Industry has been chasing the dream of integrating and linking data across the product lifecycle and enterprises for decades. However, industry has been challenged by the fact that the context in which data are used varies based on the function/role in the product lifecycle that is interacting with the data. Holistically, the data across the product lifecycle must be considered an unstructured data set because multiple data repositories and domain-specific schema exist in each phase of the lifecycle. This paper explores a concept called the lifecycle information framework and technology (LIFT). LIFT is a conceptual framework for lifecycle information management and the integration of emerging and existing technologies, which together form the basis of a research agenda for dynamic information modeling in support of digital-data curation and reuse in manufacturing. This paper provides a discussion of the existing technologies and activities that the LIFT concept leverages. Also, the paper describes the motivation for applying such work to the domain of manufacturing. Then, the LIFT concept is discussed in detail, while underlying technologies are further examined and a use case is detailed. Lastly, potential impacts are explored.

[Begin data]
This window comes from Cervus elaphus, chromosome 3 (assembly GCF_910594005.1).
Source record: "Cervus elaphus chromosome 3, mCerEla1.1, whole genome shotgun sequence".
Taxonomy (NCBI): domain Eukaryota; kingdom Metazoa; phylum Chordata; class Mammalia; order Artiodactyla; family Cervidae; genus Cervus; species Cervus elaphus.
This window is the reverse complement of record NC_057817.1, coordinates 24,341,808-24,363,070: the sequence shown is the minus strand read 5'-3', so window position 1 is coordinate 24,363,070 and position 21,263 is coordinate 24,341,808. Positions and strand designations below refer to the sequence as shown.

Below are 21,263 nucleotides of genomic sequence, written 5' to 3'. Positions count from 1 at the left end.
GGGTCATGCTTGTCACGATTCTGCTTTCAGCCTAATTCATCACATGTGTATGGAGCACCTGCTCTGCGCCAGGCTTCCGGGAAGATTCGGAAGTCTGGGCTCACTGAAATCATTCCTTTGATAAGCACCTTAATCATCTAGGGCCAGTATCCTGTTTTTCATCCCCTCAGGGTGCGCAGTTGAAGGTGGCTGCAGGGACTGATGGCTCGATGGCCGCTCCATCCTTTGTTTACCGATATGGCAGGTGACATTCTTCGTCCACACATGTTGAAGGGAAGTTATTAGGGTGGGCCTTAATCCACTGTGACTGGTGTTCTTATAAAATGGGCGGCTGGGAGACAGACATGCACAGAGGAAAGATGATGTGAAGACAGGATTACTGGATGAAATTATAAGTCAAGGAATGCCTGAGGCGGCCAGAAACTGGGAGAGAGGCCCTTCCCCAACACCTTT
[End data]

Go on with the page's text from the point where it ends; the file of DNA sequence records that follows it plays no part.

Topics: Manufacturing , Design
Commentary by Dr. Valentin Fuster
J. Comput. Inf. Sci. Eng. 2017;17(2):021011-021011-11. doi:10.1115/1.4034268.